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Old Brain Injury May be Cause of Dementia, Not Alzheimer’s

A new study suggests MRI scans can help to determine if memory loss is caused by Alzheimer’s disease or traumatic brain injury (TBI). Researchers say the differentiation is important because it could help prevent a misdiagnosis of Alzheimer’s disease, which can be devastating for patients and their families.

Researchers from UCLA, along with colleagues at Washington University in St. Louis discovered that in one study, as many as 21% of older adults with dementia may be misdiagnosed with Alzheimer’s disease. A misdiagnosis can result in patients not receiving the appropriate treatment, and it prevents them from participating in clinical trials that could improve their overall care.

The current study included 40 UCLA patients with an average age of just under 68, who had suffered traumatic brain injury, or a TBI, and later developed memory problems. According to the U.S. Centers for Disease Control and Prevention, 2.87 million Americans experienced TBI in 2014, with the rates highest for people age 75 or older.

Serious brain injury often happens as a result of a fall, an event children age 4 and younger, and adults age 65 and older are most likely to suffer. The study appears in the Journal of Alzheimer’s Disease.

“We already knew that MRIs can reveal subtle abnormalities in patients with neurological disorders, such as Alzheimer’s,” said Dr. Somayeh Meysami, lead author and a postdoctoral clinical research at the David Geffen School of Medicine at UCLA.

“The purpose of our study was to evaluate whether MRI also could reveal distinct abnormalities in traumatic brain injury. And, if we could identify such a pattern, it would lead to improved diagnosis of TBI-related memory loss from other causes of dementia.”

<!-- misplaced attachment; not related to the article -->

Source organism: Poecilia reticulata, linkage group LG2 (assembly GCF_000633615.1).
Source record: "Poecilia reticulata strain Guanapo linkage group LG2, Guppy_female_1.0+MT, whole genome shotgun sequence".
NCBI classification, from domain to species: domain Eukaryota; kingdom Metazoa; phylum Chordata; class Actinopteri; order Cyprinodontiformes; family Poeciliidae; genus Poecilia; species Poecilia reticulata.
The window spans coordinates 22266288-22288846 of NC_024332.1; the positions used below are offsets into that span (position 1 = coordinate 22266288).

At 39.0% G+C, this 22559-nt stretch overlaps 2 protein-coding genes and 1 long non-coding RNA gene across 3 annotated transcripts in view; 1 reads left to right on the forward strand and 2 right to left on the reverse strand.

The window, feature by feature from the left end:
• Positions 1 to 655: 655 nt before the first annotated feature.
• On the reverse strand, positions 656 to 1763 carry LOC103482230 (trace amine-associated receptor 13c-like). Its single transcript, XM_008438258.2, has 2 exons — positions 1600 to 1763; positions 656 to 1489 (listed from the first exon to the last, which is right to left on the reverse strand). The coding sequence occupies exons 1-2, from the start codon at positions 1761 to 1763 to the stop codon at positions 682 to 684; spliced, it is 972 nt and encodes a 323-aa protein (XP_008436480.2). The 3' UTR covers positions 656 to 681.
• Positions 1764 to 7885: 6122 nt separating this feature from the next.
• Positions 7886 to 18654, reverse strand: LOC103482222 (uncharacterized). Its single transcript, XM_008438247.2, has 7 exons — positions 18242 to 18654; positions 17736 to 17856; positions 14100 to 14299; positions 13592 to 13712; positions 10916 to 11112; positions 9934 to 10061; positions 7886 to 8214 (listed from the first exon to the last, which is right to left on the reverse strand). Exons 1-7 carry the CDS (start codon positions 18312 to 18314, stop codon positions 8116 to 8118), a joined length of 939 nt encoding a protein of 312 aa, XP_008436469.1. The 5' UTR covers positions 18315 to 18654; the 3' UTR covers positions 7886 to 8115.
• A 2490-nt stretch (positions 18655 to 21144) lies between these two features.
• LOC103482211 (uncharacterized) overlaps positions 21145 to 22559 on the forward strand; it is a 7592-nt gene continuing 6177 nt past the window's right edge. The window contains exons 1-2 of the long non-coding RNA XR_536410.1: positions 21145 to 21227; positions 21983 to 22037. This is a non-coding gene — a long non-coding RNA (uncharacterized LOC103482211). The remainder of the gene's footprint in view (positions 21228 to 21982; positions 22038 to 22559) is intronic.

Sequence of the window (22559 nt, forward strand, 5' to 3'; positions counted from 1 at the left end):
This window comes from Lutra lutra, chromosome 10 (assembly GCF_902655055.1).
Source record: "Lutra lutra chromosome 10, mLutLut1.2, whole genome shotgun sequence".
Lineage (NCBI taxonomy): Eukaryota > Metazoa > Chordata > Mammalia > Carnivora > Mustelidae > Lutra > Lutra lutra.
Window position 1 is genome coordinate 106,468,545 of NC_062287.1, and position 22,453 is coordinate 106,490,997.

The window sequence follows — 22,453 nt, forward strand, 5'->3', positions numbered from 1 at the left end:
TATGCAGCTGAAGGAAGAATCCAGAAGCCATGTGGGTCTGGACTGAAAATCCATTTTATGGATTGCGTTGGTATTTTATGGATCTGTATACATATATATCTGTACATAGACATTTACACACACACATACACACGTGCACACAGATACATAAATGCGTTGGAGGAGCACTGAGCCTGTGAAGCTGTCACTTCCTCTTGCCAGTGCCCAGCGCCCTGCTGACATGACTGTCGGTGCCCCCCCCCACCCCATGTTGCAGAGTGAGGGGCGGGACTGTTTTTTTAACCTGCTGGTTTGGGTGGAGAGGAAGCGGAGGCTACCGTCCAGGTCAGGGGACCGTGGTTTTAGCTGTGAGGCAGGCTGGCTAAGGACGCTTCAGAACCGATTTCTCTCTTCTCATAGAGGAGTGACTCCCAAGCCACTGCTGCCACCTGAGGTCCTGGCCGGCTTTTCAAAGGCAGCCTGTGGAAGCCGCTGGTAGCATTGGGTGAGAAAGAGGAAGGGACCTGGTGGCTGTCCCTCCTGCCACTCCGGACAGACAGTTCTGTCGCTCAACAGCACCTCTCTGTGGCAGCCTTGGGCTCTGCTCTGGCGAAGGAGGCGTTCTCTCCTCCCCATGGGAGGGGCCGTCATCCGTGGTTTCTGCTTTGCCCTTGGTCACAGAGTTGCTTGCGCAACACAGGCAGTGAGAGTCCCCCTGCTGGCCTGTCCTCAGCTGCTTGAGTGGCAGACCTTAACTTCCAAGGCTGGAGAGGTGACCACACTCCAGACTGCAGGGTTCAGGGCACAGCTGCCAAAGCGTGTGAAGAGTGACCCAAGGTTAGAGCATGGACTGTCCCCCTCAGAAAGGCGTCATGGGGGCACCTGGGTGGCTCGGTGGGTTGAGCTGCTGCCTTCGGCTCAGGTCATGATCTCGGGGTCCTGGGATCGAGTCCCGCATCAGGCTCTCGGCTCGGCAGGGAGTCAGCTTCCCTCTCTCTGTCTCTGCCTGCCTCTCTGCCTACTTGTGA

Using a software program to analyze the MRI scans, the study revealed that TBI caused the most damage to a brain region known as the ventral diencephalon, with the least amount of atrophy occurring in the hippocampus, said study author Dr. Cyrus Raji, an assistant professor of radiology at Washington University in St. Louis.

The ventral diencephalon is associated with learning and emotions, whereas the hippocampus is involved in memory and emotions. The hippocampus also is the region of the brain that is most impacted by Alzheimer’s disease.

“The method we used to measure brain volumes in these individuals is useful because it can be applied on the same type of MRI scans we obtain in the clinic with no special type of imaging required,” Dr. Raji said.

The Alzheimer’s Association estimates that up to 40 percent of dementias are caused by conditions other than Alzheimer’s disease.

“Our study offers further evidence that not all memory loss is caused by Alzheimer’s disease,” he said. “It can attributed to TBI, as well as other dementias and neurodegenerative disorders,” said Dr. Mario Mendez, a professor-in-residence at the David Geffen School of Medicine at UCLA.

Source: UCLA Health

Old Brain Injury May be Cause of Dementia, Not Alzheimer’s

Rick Nauert PhD

Rick Nauert, PhDDr. Rick Nauert has over 25 years experience in clinical, administrative and academic healthcare. He is currently an associate professor for Rocky Mountain University of Health Professionals doctoral program in health promotion and wellness. Dr. Nauert began his career as a clinical physical therapist and served as a regional manager for a publicly traded multidisciplinary rehabilitation agency for 12 years. He has masters degrees in health-fitness management and healthcare administration and a doctoral degree from The University of Texas at Austin focused on health care informatics, health administration, health education and health policy. His research efforts included the area of telehealth with a specialty in disease management.

APA Reference
Nauert PhD, R. (2019). Old Brain Injury May be Cause of Dementia, Not Alzheimer’s. Psych Central. Retrieved on December 2, 2020, from
Scientifically Reviewed
Last updated: 1 Nov 2019 (Originally: 1 Nov 2019)
Last reviewed: By a member of our scientific advisory board on 1 Nov 2019
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